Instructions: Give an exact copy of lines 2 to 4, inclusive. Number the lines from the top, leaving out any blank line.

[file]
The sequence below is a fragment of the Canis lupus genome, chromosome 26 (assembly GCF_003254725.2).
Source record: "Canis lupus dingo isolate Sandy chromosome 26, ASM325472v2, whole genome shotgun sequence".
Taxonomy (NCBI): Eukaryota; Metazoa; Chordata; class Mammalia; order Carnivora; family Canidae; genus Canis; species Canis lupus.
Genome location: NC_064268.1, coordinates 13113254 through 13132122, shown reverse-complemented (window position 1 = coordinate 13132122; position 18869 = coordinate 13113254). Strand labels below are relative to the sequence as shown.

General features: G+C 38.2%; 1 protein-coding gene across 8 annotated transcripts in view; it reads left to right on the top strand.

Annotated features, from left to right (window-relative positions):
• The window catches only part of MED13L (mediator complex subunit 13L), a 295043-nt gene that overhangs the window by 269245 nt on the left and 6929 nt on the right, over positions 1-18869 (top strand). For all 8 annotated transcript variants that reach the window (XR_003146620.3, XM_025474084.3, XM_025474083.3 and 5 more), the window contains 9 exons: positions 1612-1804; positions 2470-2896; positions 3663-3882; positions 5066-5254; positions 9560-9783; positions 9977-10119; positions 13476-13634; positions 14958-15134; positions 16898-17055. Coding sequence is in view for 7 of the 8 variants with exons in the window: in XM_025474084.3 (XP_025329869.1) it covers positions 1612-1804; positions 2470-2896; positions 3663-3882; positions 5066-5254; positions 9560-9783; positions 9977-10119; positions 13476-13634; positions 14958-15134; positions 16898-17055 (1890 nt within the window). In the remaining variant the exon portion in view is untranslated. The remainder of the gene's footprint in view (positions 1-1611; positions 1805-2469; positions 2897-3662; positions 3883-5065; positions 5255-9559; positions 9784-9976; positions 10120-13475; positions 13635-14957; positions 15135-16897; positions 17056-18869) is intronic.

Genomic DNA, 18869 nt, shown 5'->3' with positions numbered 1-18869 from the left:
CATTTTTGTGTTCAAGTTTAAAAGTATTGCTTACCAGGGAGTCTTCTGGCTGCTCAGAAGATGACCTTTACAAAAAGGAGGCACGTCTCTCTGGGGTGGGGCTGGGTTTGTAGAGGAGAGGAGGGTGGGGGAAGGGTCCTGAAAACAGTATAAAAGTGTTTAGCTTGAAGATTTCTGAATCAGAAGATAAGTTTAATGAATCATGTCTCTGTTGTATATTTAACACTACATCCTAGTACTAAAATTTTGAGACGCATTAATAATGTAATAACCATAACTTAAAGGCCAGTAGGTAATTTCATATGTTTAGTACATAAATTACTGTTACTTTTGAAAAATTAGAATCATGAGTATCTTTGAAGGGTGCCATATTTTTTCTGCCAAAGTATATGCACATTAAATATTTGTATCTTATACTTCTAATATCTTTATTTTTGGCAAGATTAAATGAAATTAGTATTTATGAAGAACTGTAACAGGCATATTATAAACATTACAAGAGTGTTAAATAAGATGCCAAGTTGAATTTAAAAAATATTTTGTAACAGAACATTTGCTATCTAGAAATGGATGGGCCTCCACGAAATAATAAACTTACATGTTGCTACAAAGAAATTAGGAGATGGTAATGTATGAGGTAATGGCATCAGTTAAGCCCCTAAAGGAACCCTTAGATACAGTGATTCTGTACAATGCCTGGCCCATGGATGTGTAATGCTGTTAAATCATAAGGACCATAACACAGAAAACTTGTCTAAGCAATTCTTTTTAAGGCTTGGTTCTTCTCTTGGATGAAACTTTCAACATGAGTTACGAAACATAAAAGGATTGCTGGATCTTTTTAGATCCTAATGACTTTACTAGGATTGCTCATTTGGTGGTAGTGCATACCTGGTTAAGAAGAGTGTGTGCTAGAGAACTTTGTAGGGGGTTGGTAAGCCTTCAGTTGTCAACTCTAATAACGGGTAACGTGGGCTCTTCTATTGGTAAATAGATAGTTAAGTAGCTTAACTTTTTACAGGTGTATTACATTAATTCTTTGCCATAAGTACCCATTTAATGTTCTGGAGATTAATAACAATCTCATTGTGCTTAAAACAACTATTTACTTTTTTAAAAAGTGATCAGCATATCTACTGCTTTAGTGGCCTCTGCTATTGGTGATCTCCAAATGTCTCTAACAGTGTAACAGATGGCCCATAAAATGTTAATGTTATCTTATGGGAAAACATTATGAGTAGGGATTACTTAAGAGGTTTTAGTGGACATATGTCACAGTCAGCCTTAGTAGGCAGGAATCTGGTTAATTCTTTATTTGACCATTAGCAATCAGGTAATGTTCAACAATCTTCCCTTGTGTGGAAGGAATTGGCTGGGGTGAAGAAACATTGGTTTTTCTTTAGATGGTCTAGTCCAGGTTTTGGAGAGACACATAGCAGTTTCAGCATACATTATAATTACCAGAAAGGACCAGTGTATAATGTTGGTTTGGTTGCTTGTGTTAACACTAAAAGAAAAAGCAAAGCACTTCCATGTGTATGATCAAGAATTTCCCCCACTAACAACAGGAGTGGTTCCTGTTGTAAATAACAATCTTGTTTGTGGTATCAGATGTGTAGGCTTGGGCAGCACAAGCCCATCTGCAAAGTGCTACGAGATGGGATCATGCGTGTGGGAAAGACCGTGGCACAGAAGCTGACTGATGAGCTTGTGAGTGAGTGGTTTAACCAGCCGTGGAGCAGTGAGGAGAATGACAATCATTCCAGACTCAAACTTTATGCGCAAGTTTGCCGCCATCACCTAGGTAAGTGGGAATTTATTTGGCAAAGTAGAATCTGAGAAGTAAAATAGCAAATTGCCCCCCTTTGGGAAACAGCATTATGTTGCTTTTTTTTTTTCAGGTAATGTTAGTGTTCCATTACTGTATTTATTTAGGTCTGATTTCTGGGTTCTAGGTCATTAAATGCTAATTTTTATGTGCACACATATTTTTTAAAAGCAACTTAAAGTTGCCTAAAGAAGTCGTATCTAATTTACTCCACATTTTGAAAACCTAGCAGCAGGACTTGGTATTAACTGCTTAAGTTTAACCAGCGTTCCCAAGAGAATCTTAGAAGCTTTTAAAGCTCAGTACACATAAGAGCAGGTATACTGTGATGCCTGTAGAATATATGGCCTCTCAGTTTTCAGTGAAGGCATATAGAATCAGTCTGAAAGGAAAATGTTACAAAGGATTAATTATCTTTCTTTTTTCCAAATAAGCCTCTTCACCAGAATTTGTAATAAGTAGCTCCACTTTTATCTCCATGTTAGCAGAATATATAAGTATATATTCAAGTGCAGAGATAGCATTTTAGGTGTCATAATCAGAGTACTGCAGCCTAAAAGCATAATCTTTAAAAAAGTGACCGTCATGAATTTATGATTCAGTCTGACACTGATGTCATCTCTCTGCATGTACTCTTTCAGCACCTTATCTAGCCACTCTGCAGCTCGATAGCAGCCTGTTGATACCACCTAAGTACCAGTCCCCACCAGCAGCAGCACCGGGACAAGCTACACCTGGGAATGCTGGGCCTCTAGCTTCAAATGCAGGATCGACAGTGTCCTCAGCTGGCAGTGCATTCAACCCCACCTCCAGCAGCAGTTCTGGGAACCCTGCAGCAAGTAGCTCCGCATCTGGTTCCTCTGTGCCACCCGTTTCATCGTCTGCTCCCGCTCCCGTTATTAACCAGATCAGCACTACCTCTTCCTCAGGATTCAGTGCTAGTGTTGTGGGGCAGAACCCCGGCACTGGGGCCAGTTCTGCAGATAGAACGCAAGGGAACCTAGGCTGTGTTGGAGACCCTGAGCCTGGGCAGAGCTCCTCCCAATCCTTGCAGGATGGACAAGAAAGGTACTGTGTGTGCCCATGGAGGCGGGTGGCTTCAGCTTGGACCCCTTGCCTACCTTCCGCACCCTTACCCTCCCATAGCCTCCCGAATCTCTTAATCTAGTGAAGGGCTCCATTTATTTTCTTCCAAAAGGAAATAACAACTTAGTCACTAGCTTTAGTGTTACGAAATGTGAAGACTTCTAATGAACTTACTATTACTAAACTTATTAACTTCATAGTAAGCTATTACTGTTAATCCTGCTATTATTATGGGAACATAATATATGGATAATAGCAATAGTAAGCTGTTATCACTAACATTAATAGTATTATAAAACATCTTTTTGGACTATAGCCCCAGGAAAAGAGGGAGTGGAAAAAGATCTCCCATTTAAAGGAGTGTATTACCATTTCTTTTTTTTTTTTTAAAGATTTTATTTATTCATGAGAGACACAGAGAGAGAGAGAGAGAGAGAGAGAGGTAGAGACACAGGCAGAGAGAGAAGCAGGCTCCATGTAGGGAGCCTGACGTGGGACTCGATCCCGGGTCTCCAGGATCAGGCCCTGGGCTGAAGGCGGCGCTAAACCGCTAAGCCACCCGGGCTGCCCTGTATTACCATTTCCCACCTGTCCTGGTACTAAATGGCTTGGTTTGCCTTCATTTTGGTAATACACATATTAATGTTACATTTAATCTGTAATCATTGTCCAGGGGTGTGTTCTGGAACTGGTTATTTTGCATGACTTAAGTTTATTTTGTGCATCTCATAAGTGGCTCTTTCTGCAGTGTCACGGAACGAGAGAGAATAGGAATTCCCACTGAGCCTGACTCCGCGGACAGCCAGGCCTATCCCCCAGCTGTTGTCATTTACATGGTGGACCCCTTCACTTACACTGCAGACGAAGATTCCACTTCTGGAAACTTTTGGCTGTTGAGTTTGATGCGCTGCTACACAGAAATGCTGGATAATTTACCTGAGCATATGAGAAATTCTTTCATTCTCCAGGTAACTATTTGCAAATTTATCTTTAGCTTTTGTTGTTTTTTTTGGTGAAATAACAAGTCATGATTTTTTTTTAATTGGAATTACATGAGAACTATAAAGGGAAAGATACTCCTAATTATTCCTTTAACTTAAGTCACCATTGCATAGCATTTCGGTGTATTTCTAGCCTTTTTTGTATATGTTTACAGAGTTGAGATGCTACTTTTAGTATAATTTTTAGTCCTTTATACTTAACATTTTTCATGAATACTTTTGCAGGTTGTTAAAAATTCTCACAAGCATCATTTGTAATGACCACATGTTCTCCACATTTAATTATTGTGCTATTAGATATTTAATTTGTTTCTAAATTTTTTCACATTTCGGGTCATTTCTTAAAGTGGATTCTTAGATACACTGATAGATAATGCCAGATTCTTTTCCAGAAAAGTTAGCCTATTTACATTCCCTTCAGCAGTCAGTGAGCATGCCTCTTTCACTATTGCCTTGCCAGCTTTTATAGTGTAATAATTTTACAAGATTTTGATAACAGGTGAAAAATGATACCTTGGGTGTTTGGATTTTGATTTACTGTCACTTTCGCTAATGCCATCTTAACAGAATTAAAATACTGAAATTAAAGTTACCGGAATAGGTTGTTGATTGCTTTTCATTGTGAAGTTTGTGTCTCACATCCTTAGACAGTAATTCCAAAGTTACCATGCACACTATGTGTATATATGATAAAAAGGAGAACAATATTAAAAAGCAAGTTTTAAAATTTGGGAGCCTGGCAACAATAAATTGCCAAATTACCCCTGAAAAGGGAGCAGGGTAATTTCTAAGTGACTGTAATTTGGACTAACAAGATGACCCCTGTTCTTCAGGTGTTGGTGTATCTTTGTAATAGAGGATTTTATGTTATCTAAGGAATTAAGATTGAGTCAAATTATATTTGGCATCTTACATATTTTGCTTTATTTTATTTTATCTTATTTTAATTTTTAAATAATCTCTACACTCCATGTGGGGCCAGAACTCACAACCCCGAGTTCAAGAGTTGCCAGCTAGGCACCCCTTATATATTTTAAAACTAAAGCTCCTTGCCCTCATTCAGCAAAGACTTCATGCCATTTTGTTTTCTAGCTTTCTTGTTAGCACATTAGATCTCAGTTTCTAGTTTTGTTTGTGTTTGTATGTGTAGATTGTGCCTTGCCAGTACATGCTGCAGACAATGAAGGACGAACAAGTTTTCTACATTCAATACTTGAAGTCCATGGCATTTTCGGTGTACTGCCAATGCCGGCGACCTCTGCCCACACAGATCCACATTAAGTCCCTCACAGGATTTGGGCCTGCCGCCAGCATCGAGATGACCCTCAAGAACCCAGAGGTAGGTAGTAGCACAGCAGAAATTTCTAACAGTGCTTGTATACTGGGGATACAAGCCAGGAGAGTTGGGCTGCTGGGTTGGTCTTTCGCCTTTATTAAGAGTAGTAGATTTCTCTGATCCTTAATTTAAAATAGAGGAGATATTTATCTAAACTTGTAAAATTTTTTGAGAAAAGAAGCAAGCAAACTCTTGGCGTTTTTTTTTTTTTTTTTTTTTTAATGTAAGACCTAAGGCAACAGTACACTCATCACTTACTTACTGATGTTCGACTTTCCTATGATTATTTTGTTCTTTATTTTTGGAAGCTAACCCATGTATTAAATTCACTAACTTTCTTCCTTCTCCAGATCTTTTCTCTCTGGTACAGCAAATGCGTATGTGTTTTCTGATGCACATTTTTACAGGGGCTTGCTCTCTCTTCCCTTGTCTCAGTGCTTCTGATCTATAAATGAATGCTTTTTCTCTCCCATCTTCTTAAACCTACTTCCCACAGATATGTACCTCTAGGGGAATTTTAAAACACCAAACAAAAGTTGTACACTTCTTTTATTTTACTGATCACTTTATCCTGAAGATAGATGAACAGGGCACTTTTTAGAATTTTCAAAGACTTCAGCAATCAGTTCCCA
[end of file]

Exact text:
Source record: "Canis lupus dingo isolate Sandy chromosome 26, ASM325472v2, whole genome shotgun sequence".
Taxonomy (NCBI): Eukaryota; Metazoa; Chordata; class Mammalia; order Carnivora; family Canidae; genus Canis; species Canis lupus.
Genome location: NC_064268.1, coordinates 13113254 through 13132122, shown reverse-complemented (window position 1 = coordinate 13132122; position 18869 = coordinate 13113254). Strand labels below are relative to the sequence as shown.